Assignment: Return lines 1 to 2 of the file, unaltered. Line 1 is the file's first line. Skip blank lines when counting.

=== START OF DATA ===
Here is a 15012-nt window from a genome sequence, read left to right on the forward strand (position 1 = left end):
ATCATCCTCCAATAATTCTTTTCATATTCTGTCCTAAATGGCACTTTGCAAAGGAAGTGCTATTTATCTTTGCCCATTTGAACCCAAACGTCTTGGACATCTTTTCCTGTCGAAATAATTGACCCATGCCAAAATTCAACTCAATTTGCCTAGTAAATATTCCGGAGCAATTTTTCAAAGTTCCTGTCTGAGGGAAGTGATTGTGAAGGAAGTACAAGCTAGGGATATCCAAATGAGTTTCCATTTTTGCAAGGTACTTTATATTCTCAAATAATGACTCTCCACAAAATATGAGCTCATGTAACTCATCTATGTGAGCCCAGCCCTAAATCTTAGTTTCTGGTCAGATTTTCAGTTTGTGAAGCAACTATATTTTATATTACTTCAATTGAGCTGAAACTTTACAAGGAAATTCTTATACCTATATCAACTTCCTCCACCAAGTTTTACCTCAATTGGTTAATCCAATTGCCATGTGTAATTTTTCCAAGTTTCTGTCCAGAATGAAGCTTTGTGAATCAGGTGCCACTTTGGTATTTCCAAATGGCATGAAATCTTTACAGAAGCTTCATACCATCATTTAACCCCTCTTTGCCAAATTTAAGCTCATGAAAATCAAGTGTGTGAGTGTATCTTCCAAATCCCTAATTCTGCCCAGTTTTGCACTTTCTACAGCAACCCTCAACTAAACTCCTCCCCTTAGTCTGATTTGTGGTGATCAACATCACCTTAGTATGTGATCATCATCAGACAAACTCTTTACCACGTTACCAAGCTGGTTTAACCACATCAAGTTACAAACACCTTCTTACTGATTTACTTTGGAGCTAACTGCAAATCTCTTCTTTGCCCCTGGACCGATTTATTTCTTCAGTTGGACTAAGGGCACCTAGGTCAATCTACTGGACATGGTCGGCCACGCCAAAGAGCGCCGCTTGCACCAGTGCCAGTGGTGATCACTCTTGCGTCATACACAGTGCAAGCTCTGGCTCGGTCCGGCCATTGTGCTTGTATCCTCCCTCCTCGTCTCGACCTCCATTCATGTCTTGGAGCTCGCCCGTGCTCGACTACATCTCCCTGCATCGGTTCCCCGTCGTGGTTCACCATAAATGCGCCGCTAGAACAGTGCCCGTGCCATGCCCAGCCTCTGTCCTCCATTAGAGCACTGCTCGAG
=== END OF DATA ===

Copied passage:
Here is a 15012-nt window from a genome sequence, read left to right on the forward strand (position 1 = left end):
ATCATCCTCCAATAATTCTTTTCATATTCTGTCCTAAATGGCACTTTGCAAAGGAAGTGCTATTTATCTTTGCCCATTTGAACCCAAACGTCTTGGACATCTTTTCCTGTCGAAATAATTGACCCATGCCAAAATTCAACTCAATTTGCCTAGTAAATATTCCGGAGCAATTTTTCAAAGTTCCTGTCTGAGGGAAGTGATTGTGAAGGAAGTACAAGCTAGGGATATCCAAATGAGTTTCCATTTTTGCAAGGTACTTTATATTCTCAAATAATGACTCTCCACAAAATATGAGCTCATGTAACTCATCTATGTGAGCCCAGCCCTAAATCTTAGTTTCTGGTCAGATTTTCAGTTTGTGAAGCAACTATATTTTATATTACTTCAATTGAGCTGAAACTTTACAAGGAAATTCTTATACCTATATCAACTTCCTCCACCAAGTTTTACCTCAATTGGTTAATCCAATTGCCATGTGTAATTTTTCCAAGTTTCTGTCCAGAATGAAGCTTTGTGAATCAGGTGCCACTTTGGTATTTCCAAATGGCATGAAATCTTTACAGAAGCTTCATACCATCATTTAACCCCTCTTTGCCAAATTTAAGCTCATGAAAATCAAGTGTGTGAGTGTATCTTCCAAATCCCTAATTCTGCCCAGTTTTGCACTTTCTACAGCAACCCTCAACTAAACTCCTCCCCTTAGTCTGATTTGTGGTGATCAACATCACCTTAGTATGTGATCATCATCAGACAAACTCTTTACCACGTTACCAAGCTGGTTTAACCACATCAAGTTACAAACACCTTCTTACTGATTTACTTTGGAGCTAACTGCAAATCTCTTCTTTGCCCCTGGACCGATTTATTTCTTCAGTTGGACTAAGGGCACCTAGGTCAATCTACTGGACATGGTCGGCCACGCCAAAGAGCGCCGCTTGCACCAGTGCCAGTGGTGATCACTCTTGCGTCATACACAGTGCAAGCTCTGGCTCGGTCCGGCCATTGTGCTTGTATCCTCCCTCCTCGTCTCGACCTCCATTCATGTCTTGGAGCTCGCCCGTGCTCGACTACATCTCCCTGCATCGGTTCCCCGTCGTGGTTCACCATAAATGCGCCGCTAGAACAGTGCCCGTGCCATGCCCAGCCTCTGTCCTCCATTAGAGCACTGCTCGAG